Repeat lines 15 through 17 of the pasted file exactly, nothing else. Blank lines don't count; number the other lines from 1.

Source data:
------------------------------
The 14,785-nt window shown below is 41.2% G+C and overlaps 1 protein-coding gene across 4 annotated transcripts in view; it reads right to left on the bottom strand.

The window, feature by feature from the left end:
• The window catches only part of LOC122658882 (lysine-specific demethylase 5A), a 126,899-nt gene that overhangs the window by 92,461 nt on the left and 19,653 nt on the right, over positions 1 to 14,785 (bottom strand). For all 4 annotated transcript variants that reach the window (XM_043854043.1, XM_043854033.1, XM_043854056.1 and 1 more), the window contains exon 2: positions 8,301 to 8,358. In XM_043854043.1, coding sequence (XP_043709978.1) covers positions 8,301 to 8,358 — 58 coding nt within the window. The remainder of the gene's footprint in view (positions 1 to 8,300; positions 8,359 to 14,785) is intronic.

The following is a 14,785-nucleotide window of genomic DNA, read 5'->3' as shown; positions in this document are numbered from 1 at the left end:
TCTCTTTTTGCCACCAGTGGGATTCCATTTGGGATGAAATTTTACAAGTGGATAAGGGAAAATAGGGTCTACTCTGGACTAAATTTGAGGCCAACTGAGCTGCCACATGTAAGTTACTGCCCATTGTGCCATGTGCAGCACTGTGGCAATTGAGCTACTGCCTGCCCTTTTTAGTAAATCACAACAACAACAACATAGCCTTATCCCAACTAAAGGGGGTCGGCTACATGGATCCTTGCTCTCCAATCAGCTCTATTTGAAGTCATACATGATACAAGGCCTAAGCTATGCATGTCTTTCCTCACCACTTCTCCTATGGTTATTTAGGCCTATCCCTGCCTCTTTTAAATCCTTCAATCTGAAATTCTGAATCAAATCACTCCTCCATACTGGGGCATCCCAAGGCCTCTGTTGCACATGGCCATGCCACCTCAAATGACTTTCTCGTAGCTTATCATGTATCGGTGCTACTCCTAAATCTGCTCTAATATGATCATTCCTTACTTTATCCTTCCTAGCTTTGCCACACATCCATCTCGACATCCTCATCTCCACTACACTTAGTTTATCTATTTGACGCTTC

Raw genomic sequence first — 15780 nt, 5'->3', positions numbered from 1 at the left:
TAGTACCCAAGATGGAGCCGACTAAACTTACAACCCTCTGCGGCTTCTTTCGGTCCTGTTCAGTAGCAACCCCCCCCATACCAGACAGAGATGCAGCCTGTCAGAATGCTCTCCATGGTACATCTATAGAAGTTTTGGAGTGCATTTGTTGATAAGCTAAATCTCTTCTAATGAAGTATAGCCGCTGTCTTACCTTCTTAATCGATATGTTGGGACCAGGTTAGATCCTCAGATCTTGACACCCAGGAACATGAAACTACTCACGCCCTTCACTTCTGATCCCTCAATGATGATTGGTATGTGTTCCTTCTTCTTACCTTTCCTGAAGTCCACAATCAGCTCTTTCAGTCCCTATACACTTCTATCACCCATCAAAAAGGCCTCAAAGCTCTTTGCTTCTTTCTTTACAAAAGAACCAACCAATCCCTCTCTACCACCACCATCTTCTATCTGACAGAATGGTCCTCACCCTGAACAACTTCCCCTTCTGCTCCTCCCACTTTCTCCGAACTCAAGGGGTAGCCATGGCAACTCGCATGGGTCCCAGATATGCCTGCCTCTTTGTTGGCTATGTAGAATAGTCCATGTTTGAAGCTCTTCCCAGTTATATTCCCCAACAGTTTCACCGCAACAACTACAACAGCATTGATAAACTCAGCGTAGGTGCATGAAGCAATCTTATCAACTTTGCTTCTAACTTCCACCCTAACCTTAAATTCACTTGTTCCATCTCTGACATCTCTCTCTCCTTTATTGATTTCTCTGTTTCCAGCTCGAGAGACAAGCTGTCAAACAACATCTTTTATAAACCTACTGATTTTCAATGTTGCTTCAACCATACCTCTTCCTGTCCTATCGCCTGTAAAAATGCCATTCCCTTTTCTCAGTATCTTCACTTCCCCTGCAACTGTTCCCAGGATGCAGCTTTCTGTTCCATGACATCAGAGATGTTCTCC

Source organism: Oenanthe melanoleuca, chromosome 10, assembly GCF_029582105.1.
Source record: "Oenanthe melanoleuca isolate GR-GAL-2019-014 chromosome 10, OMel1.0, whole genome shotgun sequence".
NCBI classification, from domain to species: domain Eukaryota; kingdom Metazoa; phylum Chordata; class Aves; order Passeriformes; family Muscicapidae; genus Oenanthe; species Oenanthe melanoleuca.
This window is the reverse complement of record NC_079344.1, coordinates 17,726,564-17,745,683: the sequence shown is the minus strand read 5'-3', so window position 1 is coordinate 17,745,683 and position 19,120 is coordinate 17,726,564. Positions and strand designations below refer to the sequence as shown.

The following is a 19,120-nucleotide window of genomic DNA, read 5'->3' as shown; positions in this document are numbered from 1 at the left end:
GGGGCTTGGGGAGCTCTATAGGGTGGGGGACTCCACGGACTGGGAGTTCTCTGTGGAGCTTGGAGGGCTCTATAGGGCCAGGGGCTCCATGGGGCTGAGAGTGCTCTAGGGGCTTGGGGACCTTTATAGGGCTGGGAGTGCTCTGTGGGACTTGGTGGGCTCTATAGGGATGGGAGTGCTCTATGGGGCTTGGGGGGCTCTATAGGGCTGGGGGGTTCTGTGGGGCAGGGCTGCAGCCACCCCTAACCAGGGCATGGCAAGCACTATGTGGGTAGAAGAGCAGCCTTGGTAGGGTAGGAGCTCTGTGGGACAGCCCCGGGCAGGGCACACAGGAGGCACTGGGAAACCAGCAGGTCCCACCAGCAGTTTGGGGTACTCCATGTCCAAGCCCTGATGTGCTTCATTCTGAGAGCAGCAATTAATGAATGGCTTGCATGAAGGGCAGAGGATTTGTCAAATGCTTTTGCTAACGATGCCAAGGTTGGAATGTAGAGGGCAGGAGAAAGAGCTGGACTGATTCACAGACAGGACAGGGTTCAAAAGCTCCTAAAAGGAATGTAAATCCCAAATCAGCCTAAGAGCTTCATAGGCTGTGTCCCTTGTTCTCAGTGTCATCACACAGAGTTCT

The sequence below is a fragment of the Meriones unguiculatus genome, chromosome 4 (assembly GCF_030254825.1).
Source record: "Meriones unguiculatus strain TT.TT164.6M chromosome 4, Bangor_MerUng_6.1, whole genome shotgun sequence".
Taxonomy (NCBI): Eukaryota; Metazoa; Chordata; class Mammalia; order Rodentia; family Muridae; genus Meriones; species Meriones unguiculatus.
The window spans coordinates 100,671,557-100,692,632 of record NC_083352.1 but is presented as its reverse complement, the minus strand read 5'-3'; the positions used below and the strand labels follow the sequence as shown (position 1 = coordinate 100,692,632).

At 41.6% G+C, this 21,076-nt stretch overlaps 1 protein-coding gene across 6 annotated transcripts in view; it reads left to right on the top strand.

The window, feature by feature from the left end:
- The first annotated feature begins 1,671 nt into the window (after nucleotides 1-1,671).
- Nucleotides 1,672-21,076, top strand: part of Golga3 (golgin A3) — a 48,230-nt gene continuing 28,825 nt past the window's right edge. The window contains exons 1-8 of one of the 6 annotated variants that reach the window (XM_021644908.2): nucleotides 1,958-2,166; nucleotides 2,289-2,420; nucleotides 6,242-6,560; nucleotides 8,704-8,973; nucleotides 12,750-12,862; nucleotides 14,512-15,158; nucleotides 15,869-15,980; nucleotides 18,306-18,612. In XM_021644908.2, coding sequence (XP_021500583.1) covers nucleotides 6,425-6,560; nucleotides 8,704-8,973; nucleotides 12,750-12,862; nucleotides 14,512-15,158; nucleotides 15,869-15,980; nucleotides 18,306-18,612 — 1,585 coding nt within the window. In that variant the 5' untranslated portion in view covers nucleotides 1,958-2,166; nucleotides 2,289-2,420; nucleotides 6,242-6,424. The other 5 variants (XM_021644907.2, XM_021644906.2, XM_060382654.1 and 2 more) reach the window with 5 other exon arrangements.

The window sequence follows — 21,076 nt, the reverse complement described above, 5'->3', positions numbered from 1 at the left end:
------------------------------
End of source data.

Source record: "Meriones unguiculatus strain TT.TT164.6M chromosome 4, Bangor_MerUng_6.1, whole genome shotgun sequence".
Taxonomy (NCBI): Eukaryota; Metazoa; Chordata; class Mammalia; order Rodentia; family Muridae; genus Meriones; species Meriones unguiculatus.
The window spans coordinates 100,671,557-100,692,632 of record NC_083352.1 but is presented as its reverse complement, the minus strand read 5'-3'; the positions used below and the strand labels follow the sequence as shown (position 1 = coordinate 100,692,632).